Your next Mayor faces a ton of debt. We have a City budget that has blown up to almost a billion dollars. We are two billion dollars in debt. Your tax bill shouldn’t be the answer. We must reduce wasteful spending. Rather than arbitrary budget cuts or dire slash and burn measures, I would institute Zero Based Budgeting that focuses on current numbers instead of past budgets. Starting from a "zero base" at the beginning of every budget period every department must justify and gain approval for each expense regardless of how much money has previously been budgeted. This provides a rigorous review of every dollar in the budget instead of building a budget that starts on the bloat of every budget in previous years. People are fleeing taxes as we speak. To get control of taxes we have to get control of debt. If we don’t control our debt it won’t matter what our economic plan is. It will affect incentives to attract businesses. It will affect roads, police and fire. We can’t afford to stumble out of the block.
- What steps can you or the city council take to increase transparency and the public's understanding about what's going on in the city?
I will not conduct public business using personal email or texts. Transparency also applies to contracts and procurement, economic development, public pensions and debt obligations. Transparency engenders trust and trust is necessary if we are to gain the necessary cooperation from the community to soldier through COVID toward financial recovery. As an example, I advocate for the release of information on COVID clusters. I think each El Pasoan should be respected to make decisions about where they go with full information.
- Are you in favor or opposed to the construction of the downtown arena in the Duranguito District?
Back in 2012, just before my mayoral term, the citizens of El Paso voted to approve quality of life bonds. The voters approved a Multi-purpose Cultural Arts Center. We have a responsibility to provide that. The cost of construction was dramatically underestimated. Maintenance and operations were not taken into account. And COVID has changed everything. Revenues have crashed. We don’t yet know what the full impact will be on our financials. Today, our City budget is almost a billion dollars and we are $2 billion dollars in debt. El Paso has more CO debt than any other city in Texas. Considering the unsustainable burden of debt that we now carry we have to be very careful moving forward. We have to put a hold on any major capital expenditures for now. We are seeing massive cost over-runs on Quality of Life projects that the current administration has covered by sacrificing regularly budgeted items, and using that money for Quality of Life cost over-runs which is bad, but even worse, they’ve issued Certificates of Obligation (which as a taxpayer you don’t approve…but you pay for) to cover additional cost. I absolutely do not agree with the use of Certificates of Obligation for Quality of Life projects. Call it cost over-runs, poor planning or lack of accountability it still ends up on the back of the taxpayers. I believe we should be investing that QOL money in the Civic Center and the Abraham Chavez Theater – one of the jewels of our downtown. The Civic Center was built in the 70s and was supposed to be built in two phases. El Paso never did Phase 2. We need a convention center and theater that support today’s technological and technical needs so we have a high quality performing arts center that can attract first rate events and conventions. We have had major investments in hotels downtown and all over the city. That is how we fill them up.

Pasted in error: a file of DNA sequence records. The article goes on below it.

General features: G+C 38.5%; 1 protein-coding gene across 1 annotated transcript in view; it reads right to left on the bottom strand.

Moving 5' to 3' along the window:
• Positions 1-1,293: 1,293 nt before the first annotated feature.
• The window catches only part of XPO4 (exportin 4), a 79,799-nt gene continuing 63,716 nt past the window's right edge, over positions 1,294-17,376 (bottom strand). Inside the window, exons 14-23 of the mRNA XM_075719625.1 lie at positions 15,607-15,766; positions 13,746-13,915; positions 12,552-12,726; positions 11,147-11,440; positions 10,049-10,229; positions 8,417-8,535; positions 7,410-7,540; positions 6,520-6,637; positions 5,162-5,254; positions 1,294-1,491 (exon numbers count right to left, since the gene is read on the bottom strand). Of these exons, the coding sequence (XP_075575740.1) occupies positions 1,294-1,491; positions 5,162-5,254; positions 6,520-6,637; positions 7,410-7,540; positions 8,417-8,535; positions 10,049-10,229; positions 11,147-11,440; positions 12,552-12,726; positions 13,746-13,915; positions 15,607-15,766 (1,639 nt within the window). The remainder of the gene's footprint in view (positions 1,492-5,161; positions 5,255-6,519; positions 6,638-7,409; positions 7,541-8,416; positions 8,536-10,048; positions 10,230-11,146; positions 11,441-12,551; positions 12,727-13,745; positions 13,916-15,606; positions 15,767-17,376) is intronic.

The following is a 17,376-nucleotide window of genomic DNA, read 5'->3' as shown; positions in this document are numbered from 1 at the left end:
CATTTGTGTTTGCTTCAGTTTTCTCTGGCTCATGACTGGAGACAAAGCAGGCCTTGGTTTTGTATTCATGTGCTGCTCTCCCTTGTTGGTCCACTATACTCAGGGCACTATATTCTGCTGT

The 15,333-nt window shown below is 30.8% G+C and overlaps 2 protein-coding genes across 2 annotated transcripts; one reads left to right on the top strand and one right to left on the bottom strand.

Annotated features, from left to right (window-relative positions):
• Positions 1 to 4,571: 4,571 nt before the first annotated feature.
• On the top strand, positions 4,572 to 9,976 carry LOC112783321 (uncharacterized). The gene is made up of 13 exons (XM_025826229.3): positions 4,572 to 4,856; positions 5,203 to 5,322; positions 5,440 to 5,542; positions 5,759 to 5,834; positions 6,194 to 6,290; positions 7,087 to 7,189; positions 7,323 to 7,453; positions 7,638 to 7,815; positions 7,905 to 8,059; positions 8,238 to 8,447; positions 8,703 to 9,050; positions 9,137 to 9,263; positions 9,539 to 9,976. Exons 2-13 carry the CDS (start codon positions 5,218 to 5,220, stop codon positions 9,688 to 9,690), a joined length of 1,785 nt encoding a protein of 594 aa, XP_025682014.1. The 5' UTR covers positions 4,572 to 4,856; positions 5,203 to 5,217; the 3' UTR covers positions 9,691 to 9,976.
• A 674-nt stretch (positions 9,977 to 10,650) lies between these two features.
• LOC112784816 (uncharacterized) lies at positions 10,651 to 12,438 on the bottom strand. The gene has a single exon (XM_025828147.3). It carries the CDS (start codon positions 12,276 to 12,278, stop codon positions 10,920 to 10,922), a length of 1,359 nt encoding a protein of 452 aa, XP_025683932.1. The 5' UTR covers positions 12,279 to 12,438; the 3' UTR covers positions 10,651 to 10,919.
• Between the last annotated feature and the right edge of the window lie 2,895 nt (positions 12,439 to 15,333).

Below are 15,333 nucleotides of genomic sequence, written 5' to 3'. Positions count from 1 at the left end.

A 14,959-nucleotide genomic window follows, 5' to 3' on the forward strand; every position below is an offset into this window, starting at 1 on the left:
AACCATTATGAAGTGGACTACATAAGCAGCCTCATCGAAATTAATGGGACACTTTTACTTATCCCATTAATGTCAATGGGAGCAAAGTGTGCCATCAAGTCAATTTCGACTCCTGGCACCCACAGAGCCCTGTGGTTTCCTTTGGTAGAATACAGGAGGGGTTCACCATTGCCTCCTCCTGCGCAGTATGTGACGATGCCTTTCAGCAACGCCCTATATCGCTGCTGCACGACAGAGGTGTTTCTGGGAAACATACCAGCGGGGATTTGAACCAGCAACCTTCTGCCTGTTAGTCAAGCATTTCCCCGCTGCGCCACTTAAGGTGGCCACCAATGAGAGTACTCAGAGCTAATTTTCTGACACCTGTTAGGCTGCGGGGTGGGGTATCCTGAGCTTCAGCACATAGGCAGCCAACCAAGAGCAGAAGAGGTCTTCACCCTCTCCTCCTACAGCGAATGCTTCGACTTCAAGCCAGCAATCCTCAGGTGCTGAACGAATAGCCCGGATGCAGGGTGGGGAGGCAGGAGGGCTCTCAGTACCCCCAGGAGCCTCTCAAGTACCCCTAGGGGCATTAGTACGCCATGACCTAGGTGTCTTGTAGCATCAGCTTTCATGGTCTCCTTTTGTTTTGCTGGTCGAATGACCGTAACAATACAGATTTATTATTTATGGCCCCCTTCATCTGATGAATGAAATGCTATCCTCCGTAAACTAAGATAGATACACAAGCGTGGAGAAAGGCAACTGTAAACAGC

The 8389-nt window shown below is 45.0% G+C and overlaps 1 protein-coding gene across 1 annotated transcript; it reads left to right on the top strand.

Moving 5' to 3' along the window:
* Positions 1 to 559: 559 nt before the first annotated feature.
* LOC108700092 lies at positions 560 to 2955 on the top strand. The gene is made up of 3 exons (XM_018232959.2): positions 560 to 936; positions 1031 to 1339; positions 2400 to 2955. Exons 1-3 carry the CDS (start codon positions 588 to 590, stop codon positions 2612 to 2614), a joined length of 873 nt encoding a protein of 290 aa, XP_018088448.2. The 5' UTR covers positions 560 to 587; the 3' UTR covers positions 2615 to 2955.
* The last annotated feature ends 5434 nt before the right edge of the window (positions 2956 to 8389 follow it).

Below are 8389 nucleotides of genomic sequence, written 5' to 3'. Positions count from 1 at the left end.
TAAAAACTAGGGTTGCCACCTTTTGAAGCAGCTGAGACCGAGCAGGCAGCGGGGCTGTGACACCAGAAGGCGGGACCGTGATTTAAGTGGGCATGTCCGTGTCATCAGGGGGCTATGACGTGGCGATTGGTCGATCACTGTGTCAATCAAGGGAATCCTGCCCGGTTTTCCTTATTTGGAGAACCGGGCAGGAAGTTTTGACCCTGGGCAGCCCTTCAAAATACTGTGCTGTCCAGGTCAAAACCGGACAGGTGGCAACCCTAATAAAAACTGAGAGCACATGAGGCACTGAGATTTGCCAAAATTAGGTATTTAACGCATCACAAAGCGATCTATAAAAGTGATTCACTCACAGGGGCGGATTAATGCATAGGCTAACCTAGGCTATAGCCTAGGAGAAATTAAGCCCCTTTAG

- Do you think local health and city officials have responded to the coronavirus pandemic properly?
There is limited benefit in looking backwards. Going forward we must dedicate ourselves to creating the healthiest community we can, so that our businesses can fully reopen and our students can safely go back to school and our families can safely gather. Your Mayor and your City must lead by example. That means aggressive COVID monitoring, wearing mask, hand-washing and social distancing. The economic impact of not doing these things can already be felt.
- Are you in favor of diverting some police department funding, reallocating it toward local social programs?
I am not in favor of “defunding” the police. I am in favor of providing those working on the front line every day to keep our community safe the necessary tools and training to deescalate conflict whenever possible. Our law enforcement deserves continuous training to recognize hate crimes and collaborate with community organizations and educational institutions to create a climate of support and safety for those reporting hate crimes.